Top 5 Amusing Food-Related Entries From Samuel Johnson's Dictionary
During a recent trip across the pond, I visited the life residence of Samuel Johnson, a charming four-story house-turned-museum in south London. I'd recently read Johnson's A Journey to the Western Islands of Scotland, but was fuzzy on his most famous work, the Dictionary of the English Language, published in 1755. Nothing like some well-designed exhibits to inspire further reading; en route back to the States I spent my layovers perusing the Dictionary. Here are five food-related entries that tickled me:
Photo by Joanna O'Leary Exterior of Samuel Johnson's house.
5. Sausage: A roll or ball made commonly of pork or veal, and sometimes of beef, minced very small, with salt and spice; sometimes it is stuffed into the guts of fowls, and sometimes only rolled in flower.
Did he mean "flour"? Not that a sausage rolled in a daisy isn't lovely in its own way.
4. Turtle : 1. A species of dove. 2. It is used among sailors and gluttons for a tortoise.
Nice that "sailors" and "gluttons" are mutually exclusive groups.
3. Nutmeg: The nutmeg is a kernel of a large fruit not unlike the peach, and separated from that and from its investient coat, the mace before it is sent over to us; except that the whole fruit is sometimes sent over in preserve, by way of sweet-meat or as a curiosity. The nutmeg is of a roundish or oval figure, of a compact or firm texture, and its surface furrowed: it is of an extremely agreeable smell and an aromatick taste. There are two kinds of nutmeg; the male which is long and cylindrical, but it has less of the fine aromatick flavour than the female, which is of the shape of an olive. The Dutch import the nutmegs and mace from the East-Indies, and supply all Europe with them. The tree which produces them is not unlike our pear-tree in its manner of growth: its leaves, whether green or dried, have, when bruised, a very fragrant smell; and the trunk or branches, cut or broken off, yield a red liquor like blood. This tree is carefully cultivated. But that which produces the male nutmeg grows wild in the mountainous parts of the Moluccas. Nutmeg is much used in our foods, and is of excellent virtues as a medicine.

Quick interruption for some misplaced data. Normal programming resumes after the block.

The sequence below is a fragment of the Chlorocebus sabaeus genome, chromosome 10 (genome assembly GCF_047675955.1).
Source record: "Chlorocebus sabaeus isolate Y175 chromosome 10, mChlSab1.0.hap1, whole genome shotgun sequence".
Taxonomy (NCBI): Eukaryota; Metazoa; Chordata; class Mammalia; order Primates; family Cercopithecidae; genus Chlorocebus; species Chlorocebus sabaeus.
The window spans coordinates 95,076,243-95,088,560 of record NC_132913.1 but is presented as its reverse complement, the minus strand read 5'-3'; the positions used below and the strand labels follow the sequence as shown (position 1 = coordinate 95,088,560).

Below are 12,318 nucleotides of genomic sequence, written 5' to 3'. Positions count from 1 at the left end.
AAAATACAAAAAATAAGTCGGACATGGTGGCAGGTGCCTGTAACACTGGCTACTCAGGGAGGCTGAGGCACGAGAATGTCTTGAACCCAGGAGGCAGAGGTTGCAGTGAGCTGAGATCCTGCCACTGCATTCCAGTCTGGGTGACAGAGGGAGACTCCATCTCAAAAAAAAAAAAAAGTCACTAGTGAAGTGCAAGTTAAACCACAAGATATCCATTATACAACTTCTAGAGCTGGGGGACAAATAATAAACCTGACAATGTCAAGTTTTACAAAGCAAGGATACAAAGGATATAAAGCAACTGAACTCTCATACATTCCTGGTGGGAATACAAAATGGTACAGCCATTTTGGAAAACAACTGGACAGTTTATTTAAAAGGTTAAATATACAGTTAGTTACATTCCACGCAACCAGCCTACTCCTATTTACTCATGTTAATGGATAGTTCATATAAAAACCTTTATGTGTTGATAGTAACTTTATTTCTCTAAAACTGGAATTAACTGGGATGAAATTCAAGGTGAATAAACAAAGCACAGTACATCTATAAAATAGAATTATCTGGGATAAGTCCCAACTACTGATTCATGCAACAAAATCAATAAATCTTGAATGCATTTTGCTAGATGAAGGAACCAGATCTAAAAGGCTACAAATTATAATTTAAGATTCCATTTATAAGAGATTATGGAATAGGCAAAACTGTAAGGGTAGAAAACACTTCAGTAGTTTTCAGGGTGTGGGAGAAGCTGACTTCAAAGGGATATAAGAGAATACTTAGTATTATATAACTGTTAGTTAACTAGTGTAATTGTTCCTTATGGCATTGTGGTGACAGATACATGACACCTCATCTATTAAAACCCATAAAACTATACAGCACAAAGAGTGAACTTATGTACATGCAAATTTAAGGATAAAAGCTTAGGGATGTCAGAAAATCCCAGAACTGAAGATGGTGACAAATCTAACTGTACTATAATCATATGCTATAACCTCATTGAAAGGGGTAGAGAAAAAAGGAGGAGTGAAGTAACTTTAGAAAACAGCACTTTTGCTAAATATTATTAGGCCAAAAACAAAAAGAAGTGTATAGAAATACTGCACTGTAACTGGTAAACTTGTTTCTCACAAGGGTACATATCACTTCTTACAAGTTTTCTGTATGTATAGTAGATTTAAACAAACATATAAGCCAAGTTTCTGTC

FYI, the Moloccas are part Indonesia, not, as I first guessed, some part of western Pennsylvania. I also was unaware of the plural of "nutmeg" but henceforth am going to work in "the nutmegs" into as many blog posts as possible.
2. Omelet: A kind of pancake made with eggs.
I want to see the eighteenth-century pancake that wasn't made with eggs.
1. Oats: A grain, which in England is generally given to horses, but in Scotland supports the people.
Oh, those quaint Scots. They might as well live in barns.
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